The undercover colors of science innovation.

Recently, I came across a very interesting article titled Amazing New Invention: A Nail Polish That Detects Date Rape Drugs

Now I tweeted this information and as always, the one tweet we do not expect to go viral, does. Haha, thanks twitter.

From scientists to sociologists, the questions mounted regarding probable and suitable research and development methods to the risk on relying on such products for women's safety.

This is what I have learned so far from my recent digging:

Undercover Colors is a company team accepted through Groundworks Lab's Underground Summer Program. What is Groundworks Lab?

What is the Underground Summer Program?

From their blog:
Two Mondays ago, we welcomed five new companies into our “Underground Summer” program. These companies were born within the North Carolina universities, including UNC, NCSU and UNCC. They will be working alongside our current groups and taking advantage of all of the Groundwork Labs mentoring and perks from now until August 16. The teams selected for Underground Summer are:
Contour Medical: Contour Medical is looking to change a medical device that has evolved little since its inception in the 1930s—the rib spreader. By creating a device that changes the way thoracic tissue is engaged, Contour Medical hopes to reduce the incidence of chronic post-operative pain in patients who require thoracic surgery. 
Undercover Colors: Undercover Colors is working to create the first technology ever that empowers women to discreetly protect themselves from drug-facilitated sexual assault. To do this, we are developing a clear coat nail polish that changes color when it comes in contact with date rape drugs in a spiked drink. Through this product, we hope to reduce the overall rate of drug-facilitated sexual assault by making potential perpetrators afraid to spike a woman’s drink because there’s now a risk that they can get caught. In effect, we want to shift the fear from the victims to the perpetrators. We are Undercover Colors.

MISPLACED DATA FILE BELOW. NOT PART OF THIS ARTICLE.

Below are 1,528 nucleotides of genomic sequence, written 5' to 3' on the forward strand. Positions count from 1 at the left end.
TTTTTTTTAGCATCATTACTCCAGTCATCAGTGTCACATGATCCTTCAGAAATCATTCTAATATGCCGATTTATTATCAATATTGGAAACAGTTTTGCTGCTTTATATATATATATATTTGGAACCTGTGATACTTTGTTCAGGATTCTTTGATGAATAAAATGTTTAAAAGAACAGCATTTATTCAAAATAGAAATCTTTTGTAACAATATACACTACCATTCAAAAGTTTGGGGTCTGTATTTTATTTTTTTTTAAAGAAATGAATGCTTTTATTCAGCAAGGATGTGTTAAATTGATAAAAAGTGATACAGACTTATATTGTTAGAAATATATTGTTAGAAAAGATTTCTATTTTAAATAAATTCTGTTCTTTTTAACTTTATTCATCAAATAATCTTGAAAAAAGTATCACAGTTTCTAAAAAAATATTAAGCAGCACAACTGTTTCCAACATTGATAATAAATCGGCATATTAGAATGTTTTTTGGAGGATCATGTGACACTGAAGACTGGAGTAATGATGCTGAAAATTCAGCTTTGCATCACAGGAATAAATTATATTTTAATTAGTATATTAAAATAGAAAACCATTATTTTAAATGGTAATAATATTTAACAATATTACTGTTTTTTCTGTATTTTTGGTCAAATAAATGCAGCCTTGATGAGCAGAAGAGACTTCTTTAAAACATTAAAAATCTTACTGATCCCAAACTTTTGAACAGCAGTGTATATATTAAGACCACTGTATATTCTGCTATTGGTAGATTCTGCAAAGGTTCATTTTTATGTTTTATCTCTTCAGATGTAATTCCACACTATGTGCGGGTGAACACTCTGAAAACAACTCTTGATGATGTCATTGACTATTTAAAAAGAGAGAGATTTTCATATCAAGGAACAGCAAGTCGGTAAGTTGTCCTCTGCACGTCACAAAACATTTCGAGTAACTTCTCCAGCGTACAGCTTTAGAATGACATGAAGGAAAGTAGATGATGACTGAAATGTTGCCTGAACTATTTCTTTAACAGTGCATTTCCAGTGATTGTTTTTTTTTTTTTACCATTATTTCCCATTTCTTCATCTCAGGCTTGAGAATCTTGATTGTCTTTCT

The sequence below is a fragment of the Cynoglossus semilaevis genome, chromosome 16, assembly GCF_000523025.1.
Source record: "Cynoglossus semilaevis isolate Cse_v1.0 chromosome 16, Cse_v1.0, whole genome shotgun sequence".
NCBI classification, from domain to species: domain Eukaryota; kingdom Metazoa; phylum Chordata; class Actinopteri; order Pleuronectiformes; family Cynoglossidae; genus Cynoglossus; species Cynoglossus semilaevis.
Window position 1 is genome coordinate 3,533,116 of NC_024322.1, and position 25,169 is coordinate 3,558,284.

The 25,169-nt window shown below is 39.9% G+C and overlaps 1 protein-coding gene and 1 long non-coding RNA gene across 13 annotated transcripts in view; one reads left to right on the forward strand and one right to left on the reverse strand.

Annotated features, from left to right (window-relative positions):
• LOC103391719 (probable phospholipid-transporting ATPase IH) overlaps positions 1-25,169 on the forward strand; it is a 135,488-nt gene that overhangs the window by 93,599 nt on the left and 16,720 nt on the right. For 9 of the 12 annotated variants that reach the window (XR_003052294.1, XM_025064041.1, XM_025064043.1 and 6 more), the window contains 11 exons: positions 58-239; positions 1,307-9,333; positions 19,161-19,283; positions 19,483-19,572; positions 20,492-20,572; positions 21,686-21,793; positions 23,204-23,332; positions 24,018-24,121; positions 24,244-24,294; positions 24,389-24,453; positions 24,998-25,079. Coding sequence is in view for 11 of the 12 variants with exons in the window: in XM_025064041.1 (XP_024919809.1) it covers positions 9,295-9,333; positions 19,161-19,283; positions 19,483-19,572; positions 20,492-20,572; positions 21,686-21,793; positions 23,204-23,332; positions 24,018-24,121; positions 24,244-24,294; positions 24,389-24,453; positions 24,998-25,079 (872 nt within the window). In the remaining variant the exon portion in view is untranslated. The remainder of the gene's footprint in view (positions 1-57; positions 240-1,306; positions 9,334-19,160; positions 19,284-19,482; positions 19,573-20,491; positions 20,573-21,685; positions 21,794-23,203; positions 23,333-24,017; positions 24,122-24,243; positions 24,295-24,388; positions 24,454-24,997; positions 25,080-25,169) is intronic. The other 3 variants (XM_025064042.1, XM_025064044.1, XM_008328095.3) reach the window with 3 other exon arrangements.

Video Collaboratory: The Video Collaboratory is a private, web‑based application that allows small groups of users to upload their own videos or embed YouTube videos for purposes of collaboration. Users discuss by adding text, sketch, or multimedia comments directly at the point of interest within a video. Comments are linked to a specific time point or segment of the video, and timeline markers serve as navigational aids to examine the material. This approach removes the need for a separate text document or email chain to discuss the contents of a video and enhances the specificity and accuracy of the communication.
OmniThrive: OmniThrive builds casual digital games to improve patient education, empowerment, activation, and medication adherence.
501Carbon: 501Carbon is a not-for-profit carbon offset and renewable energy development firm that works with project development partners all over the US and internationally. Their carbon offsets currently come from international Gold Standard projects developed with their partner Umwelt-Projekt-Management headquartered in Munich and are planning for more domestic and international projects.